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Fishbone Stitch Descriptive Essay

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In sewing and embroidery, a satin stitch or damask stitch is a series of flat stitches that are used to completely cover a section of the background fabric.[1] Narrow rows of satin stitch can be executed on a standard sewing machine using a zigzag stitch or a special satin stitch foot.

In order to maintain a smooth edge, shapes can be outlined with back, split or chain stitch before the entire shape including the outline is covered with satin stitch.

Machine-made satin stitch is often used to outline and attach appliques to the ground fabric.[2]


Variants of the satin stitch include:

  • Bourdon stitch - a tightly spaced, decorative stitch typically used for monograms and decorative purposes.[3][4]
  • Brick stitch, in which alternate rows of satin stitches are offset by half the stitch length. Worked in several related colors, brick stitch allows stepped shading. (Brick stitch is also the name of a beadwork technique.)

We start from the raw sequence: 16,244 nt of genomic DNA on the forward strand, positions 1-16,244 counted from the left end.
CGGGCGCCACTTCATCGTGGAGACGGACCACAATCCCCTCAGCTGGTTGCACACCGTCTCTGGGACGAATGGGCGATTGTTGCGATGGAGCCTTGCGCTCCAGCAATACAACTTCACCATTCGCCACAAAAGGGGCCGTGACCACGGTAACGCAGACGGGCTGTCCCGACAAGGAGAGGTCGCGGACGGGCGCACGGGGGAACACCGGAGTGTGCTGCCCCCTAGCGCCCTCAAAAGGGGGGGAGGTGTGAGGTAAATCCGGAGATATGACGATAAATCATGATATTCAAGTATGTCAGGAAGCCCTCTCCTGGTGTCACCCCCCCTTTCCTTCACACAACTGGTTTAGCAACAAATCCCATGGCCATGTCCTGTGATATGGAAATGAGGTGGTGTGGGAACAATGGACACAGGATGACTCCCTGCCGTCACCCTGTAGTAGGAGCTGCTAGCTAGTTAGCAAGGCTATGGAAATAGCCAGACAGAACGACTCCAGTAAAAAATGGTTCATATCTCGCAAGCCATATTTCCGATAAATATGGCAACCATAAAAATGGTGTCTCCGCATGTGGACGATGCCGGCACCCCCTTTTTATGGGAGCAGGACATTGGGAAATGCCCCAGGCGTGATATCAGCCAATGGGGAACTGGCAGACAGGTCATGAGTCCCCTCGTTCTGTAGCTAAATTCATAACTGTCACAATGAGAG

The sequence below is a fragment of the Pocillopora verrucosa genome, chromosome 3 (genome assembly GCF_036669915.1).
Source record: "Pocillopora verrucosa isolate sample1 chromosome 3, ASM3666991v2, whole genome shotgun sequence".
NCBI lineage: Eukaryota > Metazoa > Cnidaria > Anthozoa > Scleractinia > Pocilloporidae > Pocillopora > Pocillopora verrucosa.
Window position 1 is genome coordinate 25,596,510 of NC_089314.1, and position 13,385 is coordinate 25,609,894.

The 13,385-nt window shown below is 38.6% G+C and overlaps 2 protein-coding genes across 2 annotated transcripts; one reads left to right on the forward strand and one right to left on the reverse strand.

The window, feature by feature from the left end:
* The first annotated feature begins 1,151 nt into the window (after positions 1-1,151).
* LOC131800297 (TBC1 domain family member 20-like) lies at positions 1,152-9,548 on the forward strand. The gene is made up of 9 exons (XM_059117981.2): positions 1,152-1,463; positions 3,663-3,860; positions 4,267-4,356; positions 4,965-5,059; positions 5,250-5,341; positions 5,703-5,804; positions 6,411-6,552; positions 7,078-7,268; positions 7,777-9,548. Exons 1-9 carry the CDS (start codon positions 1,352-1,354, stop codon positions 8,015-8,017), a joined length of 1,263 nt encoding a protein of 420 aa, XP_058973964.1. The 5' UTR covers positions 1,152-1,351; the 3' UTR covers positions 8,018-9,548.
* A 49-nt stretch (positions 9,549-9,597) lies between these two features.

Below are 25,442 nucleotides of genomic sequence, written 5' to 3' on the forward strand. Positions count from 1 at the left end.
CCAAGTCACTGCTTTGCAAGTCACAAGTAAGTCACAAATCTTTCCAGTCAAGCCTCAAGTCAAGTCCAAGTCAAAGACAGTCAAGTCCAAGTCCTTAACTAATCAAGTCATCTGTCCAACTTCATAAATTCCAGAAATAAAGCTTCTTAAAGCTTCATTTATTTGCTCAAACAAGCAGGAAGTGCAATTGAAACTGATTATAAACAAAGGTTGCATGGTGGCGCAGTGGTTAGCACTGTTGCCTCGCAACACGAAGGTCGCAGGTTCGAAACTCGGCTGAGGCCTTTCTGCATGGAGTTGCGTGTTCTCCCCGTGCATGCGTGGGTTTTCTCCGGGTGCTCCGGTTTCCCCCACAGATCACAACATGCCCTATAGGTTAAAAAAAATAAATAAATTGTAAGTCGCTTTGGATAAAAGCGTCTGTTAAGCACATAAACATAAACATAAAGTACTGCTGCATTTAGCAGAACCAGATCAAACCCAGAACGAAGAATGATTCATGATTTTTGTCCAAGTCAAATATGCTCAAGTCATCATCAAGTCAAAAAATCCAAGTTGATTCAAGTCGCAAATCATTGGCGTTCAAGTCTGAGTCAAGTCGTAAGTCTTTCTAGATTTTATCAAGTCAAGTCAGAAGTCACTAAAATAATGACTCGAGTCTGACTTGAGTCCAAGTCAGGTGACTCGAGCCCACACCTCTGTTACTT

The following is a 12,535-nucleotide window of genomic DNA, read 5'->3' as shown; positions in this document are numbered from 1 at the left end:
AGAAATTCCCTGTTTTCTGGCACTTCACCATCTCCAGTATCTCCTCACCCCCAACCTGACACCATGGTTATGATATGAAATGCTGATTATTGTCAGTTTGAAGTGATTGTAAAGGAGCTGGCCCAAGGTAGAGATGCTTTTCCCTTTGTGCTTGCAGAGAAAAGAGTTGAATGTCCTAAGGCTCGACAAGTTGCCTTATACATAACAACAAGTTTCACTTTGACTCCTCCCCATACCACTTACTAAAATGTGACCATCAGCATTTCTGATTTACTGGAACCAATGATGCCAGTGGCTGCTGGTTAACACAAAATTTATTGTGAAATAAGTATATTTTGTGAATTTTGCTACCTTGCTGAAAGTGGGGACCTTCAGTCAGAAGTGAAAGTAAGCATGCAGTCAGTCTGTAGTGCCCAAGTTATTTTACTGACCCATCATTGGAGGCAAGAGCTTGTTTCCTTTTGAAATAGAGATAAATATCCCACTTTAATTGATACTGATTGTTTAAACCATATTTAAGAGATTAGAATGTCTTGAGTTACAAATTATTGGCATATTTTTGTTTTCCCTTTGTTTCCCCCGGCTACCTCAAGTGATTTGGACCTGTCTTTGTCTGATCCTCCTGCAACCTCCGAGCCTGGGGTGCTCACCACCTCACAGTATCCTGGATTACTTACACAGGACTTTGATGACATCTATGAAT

• Encroaching satin stitch, in which the top of each row of stitches is set between the bottom of the stitches on the previous row.
  • Long-and-short stitch, used for fine shading; in the first row of satin stitches, every other stitch is half the length of its neighbors. Subsequent rows in related colors are all of the same length.[5]
  • Padded satin stitch, in which shapes are filled with rows of small running stitches which are then covered with satin stitches.[6]


Satin stitch is frequently made with embroidery thread, which has less twist than standard sewing thread. This gives a more uniform effect, with the individual threads' filaments merging.

While good sewing threads produce acceptable satin stitch, low quality threads usually do not sit straight, and produce an uneven result. The colour of each thread usually does not matter.

Stitch gallery[edit]

See also[edit]


  1. ^Reader's Digest Complete Guide to Needlework. The Reader's Digest Association, Inc. (March 1992). ISBN 0-89577-059-8, p. 48
  2. ^Complete Guide to Needlework, p. 196-197
  3. ^Maitra, K. K. (2007). Encyclopaedic Dictionary of Clothing and Textiles. Mittal Publishing. p. 44. ISBN 9788183242059. 
  4. ^Duss, Martena; Sissi Holleis (2011). Sweat Shop Paris: Lessons in Couture from the Sewing Cafe. Andrews McMeel Publishing. p. 158. ISBN 9781449408404. 
  5. ^Christie, Grace (Mrs. Archibald H.): Embroidery and Tapestry Weaving, London, John Hogg, 1912, Chapter V.
  6. ^Complete Guide to Needlework, p. 49


  • Caulfield, S.F.A., and B.C. Saward, The Dictionary of Needlework, 1885.
  • Christie, Grace (Mrs. Archibald H.): Embroidery and Tapestry Weaving, London, John Hogg, 1912; e-text at Project Gutenberg
  • Reader's Digest. Complete Guide to Needlework. The Reader's Digest Association, Inc. (March 1992). ISBN 0-89577-059-8